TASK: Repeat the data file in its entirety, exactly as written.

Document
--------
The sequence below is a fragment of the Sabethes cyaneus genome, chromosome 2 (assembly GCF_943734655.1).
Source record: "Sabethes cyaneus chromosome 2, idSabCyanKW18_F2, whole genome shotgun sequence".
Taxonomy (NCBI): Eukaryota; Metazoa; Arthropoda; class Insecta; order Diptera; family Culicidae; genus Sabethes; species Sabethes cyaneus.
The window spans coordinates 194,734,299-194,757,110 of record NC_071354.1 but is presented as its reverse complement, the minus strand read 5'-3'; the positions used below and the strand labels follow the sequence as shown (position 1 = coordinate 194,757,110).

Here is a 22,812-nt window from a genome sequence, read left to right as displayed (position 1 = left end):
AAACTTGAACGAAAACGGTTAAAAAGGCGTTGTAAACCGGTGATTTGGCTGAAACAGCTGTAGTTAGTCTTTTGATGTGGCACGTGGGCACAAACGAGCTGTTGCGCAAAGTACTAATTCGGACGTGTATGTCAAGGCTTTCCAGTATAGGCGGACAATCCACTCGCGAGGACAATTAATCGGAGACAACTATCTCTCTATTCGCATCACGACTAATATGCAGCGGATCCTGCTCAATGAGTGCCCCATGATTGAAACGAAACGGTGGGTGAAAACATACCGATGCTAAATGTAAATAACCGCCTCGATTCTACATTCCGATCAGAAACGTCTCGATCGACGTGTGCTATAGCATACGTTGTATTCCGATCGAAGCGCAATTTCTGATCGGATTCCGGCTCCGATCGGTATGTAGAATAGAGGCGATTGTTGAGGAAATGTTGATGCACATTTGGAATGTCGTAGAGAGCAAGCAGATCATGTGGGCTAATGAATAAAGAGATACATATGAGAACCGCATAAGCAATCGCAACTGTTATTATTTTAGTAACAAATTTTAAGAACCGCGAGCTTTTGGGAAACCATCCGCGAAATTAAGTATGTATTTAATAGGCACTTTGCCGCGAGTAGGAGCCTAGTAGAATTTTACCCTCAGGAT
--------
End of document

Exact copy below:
The sequence below is a fragment of the Sabethes cyaneus genome, chromosome 2 (assembly GCF_943734655.1).
Source record: "Sabethes cyaneus chromosome 2, idSabCyanKW18_F2, whole genome shotgun sequence".
Taxonomy (NCBI): Eukaryota; Metazoa; Arthropoda; class Insecta; order Diptera; family Culicidae; genus Sabethes; species Sabethes cyaneus.
The window spans coordinates 194,734,299-194,757,110 of record NC_071354.1 but is presented as its reverse complement, the minus strand read 5'-3'; the positions used below and the strand labels follow the sequence as shown (position 1 = coordinate 194,757,110).

Here is a 22,812-nt window from a genome sequence, read left to right as displayed (position 1 = left end):
AAACTTGAACGAAAACGGTTAAAAAGGCGTTGTAAACCGGTGATTTGGCTGAAACAGCTGTAGTTAGTCTTTTGATGTGGCACGTGGGCACAAACGAGCTGTTGCGCAAAGTACTAATTCGGACGTGTATGTCAAGGCTTTCCAGTATAGGCGGACAATCCACTCGCGAGGACAATTAATCGGAGACAACTATCTCTCTATTCGCATCACGACTAATATGCAGCGGATCCTGCTCAATGAGTGCCCCATGATTGAAACGAAACGGTGGGTGAAAACATACCGATGCTAAATGTAAATAACCGCCTCGATTCTACATTCCGATCAGAAACGTCTCGATCGACGTGTGCTATAGCATACGTTGTATTCCGATCGAAGCGCAATTTCTGATCGGATTCCGGCTCCGATCGGTATGTAGAATAGAGGCGATTGTTGAGGAAATGTTGATGCACATTTGGAATGTCGTAGAGAGCAAGCAGATCATGTGGGCTAATGAATAAAGAGATACATATGAGAACCGCATAAGCAATCGCAACTGTTATTATTTTAGTAACAAATTTTAAGAACCGCGAGCTTTTGGGAAACCATCCGCGAAATTAAGTATGTATTTAATAGGCACTTTGCCGCGAGTAGGAGCCTAGTAGAATTTTACCCTCAGGAT